I recently was inspired by an article in USA Today written about Google and how the company attracted more women to this year's I/O conference compared to previous years. This change was led by one woman in their organization by the name of Natalie Vaillalobos. She was the Community Manager at the time, but had a strong passion for bringing together women in tech, so she decided to make it much more than a passion; she made it her full-time job.

 

USA Today explains that "After I/O, Villalobos talked her way into a new position as the company's women in technology advocate, charged year round at Google with raising the visibility of women and at I/O with making sure women are better represented in the audience and on stage."

 

In my past few years working at Marketo I have become more passionate about women's initiatives. This could be partly because I have been surrounded by so many talented women on a daily basis, partly because of the incredible line-up of keynote speakers we've had at our recent annual conferences, The Marketing Nation Summit, and partly because I've been lucky. Throughout my life I have been blessed with a lot of great mentors; professionally, while playing sports, and my biggest advocate and encouragement has come from my dad (who sent me the Google article by the way). With this positive reinforcement I have learned so many qualities that have made me a better employee and a better person, so I think it's important to give back and help others who haven't had these chances...yet.

 

A common misconception about being passionate around women's initiatives is that it comes from a negative place. If you don't know what I'm talking about, watch Emma Watson's HeforShe speech at the United Nations where she exquisitely explains this point: "...the more I have spoken about feminism the more I have realized that fighting for women's rights has too often become synonymous with man-hating." I strive to make a difference for my coworkers, future coworkers, and our customers. I want to help create an environment where women can learn how to be better at their jobs, and most importantly, feel welcome, confident, innovative, inspired, and supported. I don't view the lack of women showing up at major tech conferences as a problem, I view it as an opportunity.

 

One effort I've made towards helping women at Marketo is an internal program called Momentum that I pioneered with a group of my marketing colleagues last year. The group strives to increase the awareness of challenges that women face in the workplace, and to help enable and empower all individuals -- men and women-- to improve relationships and pursue their personal and professional goals. (Falls right in line with what my mentors have given me!)

 

So, how can we create more opportunity across our organizations and within our conferences for women? I think it starts with the Natalie Villalobos' of the world who are passionate about driving change. But don't take it from me...I asked some of Marketo's top female leaders to give you their tips for success, and this is what they came up with:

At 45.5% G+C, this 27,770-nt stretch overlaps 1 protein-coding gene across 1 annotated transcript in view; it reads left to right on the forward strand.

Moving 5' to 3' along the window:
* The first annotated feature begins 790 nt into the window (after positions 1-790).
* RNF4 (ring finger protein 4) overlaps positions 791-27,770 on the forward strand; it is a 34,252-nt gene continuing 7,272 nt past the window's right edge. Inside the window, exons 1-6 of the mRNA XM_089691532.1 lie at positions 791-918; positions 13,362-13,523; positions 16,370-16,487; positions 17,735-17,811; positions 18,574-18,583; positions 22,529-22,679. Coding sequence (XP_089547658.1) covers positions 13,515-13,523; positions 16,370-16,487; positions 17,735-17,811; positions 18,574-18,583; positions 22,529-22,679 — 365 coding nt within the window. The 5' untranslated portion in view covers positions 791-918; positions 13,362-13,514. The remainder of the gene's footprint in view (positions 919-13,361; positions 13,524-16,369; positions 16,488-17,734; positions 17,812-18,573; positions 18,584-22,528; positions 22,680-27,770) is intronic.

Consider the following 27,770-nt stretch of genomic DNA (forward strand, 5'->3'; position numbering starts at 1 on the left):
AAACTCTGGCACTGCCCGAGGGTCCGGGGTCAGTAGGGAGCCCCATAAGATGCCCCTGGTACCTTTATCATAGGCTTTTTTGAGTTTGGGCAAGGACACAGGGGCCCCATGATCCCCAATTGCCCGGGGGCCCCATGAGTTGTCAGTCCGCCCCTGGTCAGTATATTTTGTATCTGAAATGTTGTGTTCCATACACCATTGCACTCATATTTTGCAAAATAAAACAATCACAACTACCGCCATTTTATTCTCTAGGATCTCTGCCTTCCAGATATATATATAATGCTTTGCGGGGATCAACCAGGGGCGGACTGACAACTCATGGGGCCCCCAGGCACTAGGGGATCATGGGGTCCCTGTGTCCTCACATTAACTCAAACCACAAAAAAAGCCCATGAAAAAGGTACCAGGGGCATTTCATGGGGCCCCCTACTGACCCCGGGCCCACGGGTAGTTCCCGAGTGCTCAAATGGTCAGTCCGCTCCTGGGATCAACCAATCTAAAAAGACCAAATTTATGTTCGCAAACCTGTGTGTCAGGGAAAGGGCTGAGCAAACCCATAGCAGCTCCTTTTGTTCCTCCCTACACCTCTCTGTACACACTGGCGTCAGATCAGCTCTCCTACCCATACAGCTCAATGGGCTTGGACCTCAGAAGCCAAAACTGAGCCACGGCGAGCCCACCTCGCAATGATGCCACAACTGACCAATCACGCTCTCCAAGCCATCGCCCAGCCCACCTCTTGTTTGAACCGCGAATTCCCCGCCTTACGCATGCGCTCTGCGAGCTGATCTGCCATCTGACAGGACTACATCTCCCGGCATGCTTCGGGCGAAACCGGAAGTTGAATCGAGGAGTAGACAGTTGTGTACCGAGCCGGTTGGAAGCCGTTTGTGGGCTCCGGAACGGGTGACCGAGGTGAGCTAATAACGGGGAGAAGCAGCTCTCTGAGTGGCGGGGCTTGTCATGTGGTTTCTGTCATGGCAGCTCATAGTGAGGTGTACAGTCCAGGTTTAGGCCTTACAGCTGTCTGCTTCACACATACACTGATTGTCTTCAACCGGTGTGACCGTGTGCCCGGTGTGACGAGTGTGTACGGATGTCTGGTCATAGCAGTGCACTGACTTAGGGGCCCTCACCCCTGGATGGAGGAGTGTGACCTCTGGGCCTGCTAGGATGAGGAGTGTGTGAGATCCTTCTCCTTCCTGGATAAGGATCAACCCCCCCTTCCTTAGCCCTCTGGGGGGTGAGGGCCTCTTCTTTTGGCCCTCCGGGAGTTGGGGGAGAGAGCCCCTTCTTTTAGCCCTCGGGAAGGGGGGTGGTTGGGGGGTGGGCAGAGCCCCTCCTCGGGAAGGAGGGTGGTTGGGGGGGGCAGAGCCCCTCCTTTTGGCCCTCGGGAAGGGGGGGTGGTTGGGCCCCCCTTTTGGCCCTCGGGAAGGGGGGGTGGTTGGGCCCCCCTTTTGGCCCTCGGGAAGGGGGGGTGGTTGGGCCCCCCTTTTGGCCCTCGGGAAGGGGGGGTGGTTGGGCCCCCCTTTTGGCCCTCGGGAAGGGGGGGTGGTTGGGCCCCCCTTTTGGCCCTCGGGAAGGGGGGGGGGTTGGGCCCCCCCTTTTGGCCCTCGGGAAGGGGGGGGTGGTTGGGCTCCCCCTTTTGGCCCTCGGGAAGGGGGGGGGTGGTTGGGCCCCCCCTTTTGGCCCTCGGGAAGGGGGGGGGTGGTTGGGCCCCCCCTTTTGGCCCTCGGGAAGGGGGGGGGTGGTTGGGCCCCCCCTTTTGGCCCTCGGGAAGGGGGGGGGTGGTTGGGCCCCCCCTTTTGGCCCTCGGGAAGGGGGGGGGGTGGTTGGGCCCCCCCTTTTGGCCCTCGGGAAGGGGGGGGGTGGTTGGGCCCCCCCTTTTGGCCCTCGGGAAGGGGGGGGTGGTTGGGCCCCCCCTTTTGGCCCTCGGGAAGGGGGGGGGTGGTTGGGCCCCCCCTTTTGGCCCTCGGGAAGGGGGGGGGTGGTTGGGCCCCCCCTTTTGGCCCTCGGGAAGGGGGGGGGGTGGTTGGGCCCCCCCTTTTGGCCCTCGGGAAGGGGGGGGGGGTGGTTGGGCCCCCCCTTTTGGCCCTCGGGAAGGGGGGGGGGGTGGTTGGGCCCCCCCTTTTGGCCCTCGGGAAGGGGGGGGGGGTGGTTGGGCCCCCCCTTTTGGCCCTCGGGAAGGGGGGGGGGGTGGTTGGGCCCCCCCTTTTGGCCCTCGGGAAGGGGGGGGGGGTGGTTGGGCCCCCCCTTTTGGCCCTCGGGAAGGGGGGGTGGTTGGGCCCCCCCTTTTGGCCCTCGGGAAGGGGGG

1. When you spot good talent, offer these individuals opportunities or ask them to help on a special project.  It is important to give back and help when you can. - Heidi Bullock, VP Demand Generation
  2. Sponsor company-wide events on an annual basis to promote female networking and mentorship. - Helen Yu, Group Vice President
  3. Include male leaders into the initiatives, ask for their support and how they personally perceive the benefits of promoting women into conferences. You will be surprised by the answers. Some of them may relate to their daughters or wife and how they want them to be offered equal opportunities - Helene DO, VP Customer Success APAC
  4. Help connect women in your organization with people inside and outside the organization (men and women) who would be good connections for them. - Amy Guarino, VP, Marketo KK

 

These ideas are a great starting point for driving more women to events and into the right jobs. So, whether you take a page out of Google's book and provide childcare and mother's rooms at your next conference, or you create a slack community for women to network before the conference so when they arrive they already feel connected, the next step for women is ready and waiting for you!

 

Now, I want to ask YOU; the talented customers in our Community and ask that anyone with a passion around women in business (men and women) to contribute their thought leadership here. What can we do to support, encourage and develop female leadership and equality in the workplace? This blog is the first of a series of Women in Business blogs and I hope to see your ideas and posts soon!

 

Want to contribute? Click here to start write your first blog today!

 

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